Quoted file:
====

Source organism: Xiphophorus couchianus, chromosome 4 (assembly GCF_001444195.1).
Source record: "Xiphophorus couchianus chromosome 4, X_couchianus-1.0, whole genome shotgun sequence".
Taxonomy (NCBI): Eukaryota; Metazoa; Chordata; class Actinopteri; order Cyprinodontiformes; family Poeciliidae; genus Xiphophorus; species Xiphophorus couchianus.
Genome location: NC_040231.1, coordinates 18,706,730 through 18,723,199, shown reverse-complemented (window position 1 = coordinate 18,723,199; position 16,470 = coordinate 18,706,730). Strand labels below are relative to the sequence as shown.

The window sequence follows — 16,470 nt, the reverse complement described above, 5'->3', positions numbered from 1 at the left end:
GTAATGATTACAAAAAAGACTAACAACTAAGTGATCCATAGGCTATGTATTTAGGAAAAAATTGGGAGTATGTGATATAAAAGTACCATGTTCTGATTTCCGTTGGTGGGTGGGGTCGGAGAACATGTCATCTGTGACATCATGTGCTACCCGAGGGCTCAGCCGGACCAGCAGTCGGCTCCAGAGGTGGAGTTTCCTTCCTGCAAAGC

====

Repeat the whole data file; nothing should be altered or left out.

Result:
Source organism: Xiphophorus couchianus, chromosome 4 (assembly GCF_001444195.1).
Source record: "Xiphophorus couchianus chromosome 4, X_couchianus-1.0, whole genome shotgun sequence".
Taxonomy (NCBI): Eukaryota; Metazoa; Chordata; class Actinopteri; order Cyprinodontiformes; family Poeciliidae; genus Xiphophorus; species Xiphophorus couchianus.
Genome location: NC_040231.1, coordinates 18,706,730 through 18,723,199, shown reverse-complemented (window position 1 = coordinate 18,723,199; position 16,470 = coordinate 18,706,730). Strand labels below are relative to the sequence as shown.

The window sequence follows — 16,470 nt, the reverse complement described above, 5'->3', positions numbered from 1 at the left end:
GTAATGATTACAAAAAAGACTAACAACTAAGTGATCCATAGGCTATGTATTTAGGAAAAAATTGGGAGTATGTGATATAAAAGTACCATGTTCTGATTTCCGTTGGTGGGTGGGGTCGGAGAACATGTCATCTGTGACATCATGTGCTACCCGAGGGCTCAGCCGGACCAGCAGTCGGCTCCAGAGGTGGAGTTTCCTTCCTGCAAAGC